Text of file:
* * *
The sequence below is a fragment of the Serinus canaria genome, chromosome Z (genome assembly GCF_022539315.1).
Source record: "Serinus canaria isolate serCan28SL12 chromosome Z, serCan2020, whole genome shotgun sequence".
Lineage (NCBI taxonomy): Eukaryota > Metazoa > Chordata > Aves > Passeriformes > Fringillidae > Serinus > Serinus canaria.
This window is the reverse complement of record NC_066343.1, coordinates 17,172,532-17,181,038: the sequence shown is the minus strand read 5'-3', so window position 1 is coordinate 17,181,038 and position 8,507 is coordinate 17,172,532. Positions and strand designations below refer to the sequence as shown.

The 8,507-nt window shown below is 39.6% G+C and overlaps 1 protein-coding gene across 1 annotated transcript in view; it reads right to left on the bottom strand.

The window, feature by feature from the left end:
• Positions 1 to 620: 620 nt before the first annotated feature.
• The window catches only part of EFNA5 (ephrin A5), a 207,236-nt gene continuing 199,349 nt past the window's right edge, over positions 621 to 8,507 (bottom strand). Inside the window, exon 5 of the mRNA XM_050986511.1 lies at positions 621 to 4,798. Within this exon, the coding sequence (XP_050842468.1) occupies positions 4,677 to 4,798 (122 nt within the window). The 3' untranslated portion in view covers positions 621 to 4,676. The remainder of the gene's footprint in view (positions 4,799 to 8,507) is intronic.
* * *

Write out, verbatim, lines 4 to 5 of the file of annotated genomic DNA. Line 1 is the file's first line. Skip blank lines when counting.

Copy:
This window is the reverse complement of record NC_066343.1, coordinates 17,172,532-17,181,038: the sequence shown is the minus strand read 5'-3', so window position 1 is coordinate 17,181,038 and position 8,507 is coordinate 17,172,532. Positions and strand designations below refer to the sequence as shown.

The 8,507-nt window shown below is 39.6% G+C and overlaps 1 protein-coding gene across 1 annotated transcript in view; it reads right to left on the bottom strand.